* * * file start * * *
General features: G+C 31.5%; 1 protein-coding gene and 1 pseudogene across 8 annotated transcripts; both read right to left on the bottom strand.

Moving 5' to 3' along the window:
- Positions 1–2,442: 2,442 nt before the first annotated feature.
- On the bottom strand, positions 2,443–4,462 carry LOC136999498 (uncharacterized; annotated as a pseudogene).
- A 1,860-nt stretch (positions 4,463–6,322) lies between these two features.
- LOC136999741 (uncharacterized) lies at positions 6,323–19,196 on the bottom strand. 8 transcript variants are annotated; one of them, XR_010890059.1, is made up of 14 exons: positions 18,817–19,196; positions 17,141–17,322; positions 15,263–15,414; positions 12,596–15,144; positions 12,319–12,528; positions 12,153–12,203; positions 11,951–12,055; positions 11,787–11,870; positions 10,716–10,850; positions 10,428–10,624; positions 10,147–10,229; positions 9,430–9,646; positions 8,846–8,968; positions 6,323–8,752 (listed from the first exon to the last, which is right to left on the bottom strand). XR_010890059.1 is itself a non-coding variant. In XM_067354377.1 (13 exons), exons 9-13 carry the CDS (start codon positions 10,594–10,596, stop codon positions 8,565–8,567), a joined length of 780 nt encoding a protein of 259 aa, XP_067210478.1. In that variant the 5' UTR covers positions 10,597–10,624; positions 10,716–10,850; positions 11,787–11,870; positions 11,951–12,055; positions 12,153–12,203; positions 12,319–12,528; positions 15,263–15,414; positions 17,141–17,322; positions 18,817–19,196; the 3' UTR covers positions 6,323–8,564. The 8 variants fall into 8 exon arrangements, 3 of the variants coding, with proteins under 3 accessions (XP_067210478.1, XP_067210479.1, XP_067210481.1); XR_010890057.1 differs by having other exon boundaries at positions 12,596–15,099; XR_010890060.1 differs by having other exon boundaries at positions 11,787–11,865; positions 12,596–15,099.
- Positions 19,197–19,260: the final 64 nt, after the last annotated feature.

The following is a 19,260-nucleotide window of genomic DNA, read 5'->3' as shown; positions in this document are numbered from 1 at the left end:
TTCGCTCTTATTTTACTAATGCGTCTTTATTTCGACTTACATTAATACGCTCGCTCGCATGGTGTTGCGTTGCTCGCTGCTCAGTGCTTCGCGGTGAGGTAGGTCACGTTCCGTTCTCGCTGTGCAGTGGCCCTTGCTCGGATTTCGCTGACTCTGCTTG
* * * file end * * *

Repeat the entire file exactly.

General features: G+C 31.5%; 1 protein-coding gene and 1 pseudogene across 8 annotated transcripts; both read right to left on the bottom strand.

Moving 5' to 3' along the window:
- Positions 1–2,442: 2,442 nt before the first annotated feature.
- On the bottom strand, positions 2,443–4,462 carry LOC136999498 (uncharacterized; annotated as a pseudogene).
- A 1,860-nt stretch (positions 4,463–6,322) lies between these two features.
- LOC136999741 (uncharacterized) lies at positions 6,323–19,196 on the bottom strand. 8 transcript variants are annotated; one of them, XR_010890059.1, is made up of 14 exons: positions 18,817–19,196; positions 17,141–17,322; positions 15,263–15,414; positions 12,596–15,144; positions 12,319–12,528; positions 12,153–12,203; positions 11,951–12,055; positions 11,787–11,870; positions 10,716–10,850; positions 10,428–10,624; positions 10,147–10,229; positions 9,430–9,646; positions 8,846–8,968; positions 6,323–8,752 (listed from the first exon to the last, which is right to left on the bottom strand). XR_010890059.1 is itself a non-coding variant. In XM_067354377.1 (13 exons), exons 9-13 carry the CDS (start codon positions 10,594–10,596, stop codon positions 8,565–8,567), a joined length of 780 nt encoding a protein of 259 aa, XP_067210478.1. In that variant the 5' UTR covers positions 10,597–10,624; positions 10,716–10,850; positions 11,787–11,870; positions 11,951–12,055; positions 12,153–12,203; positions 12,319–12,528; positions 15,263–15,414; positions 17,141–17,322; positions 18,817–19,196; the 3' UTR covers positions 6,323–8,564. The 8 variants fall into 8 exon arrangements, 3 of the variants coding, with proteins under 3 accessions (XP_067210478.1, XP_067210479.1, XP_067210481.1); XR_010890057.1 differs by having other exon boundaries at positions 12,596–15,099; XR_010890060.1 differs by having other exon boundaries at positions 11,787–11,865; positions 12,596–15,099.
- Positions 19,197–19,260: the final 64 nt, after the last annotated feature.

The following is a 19,260-nucleotide window of genomic DNA, read 5'->3' as shown; positions in this document are numbered from 1 at the left end:
TTCGCTCTTATTTTACTAATGCGTCTTTATTTCGACTTACATTAATACGCTCGCTCGCATGGTGTTGCGTTGCTCGCTGCTCAGTGCTTCGCGGTGAGGTAGGTCACGTTCCGTTCTCGCTGTGCAGTGGCCCTTGCTCGGATTTCGCTGACTCTGCTTG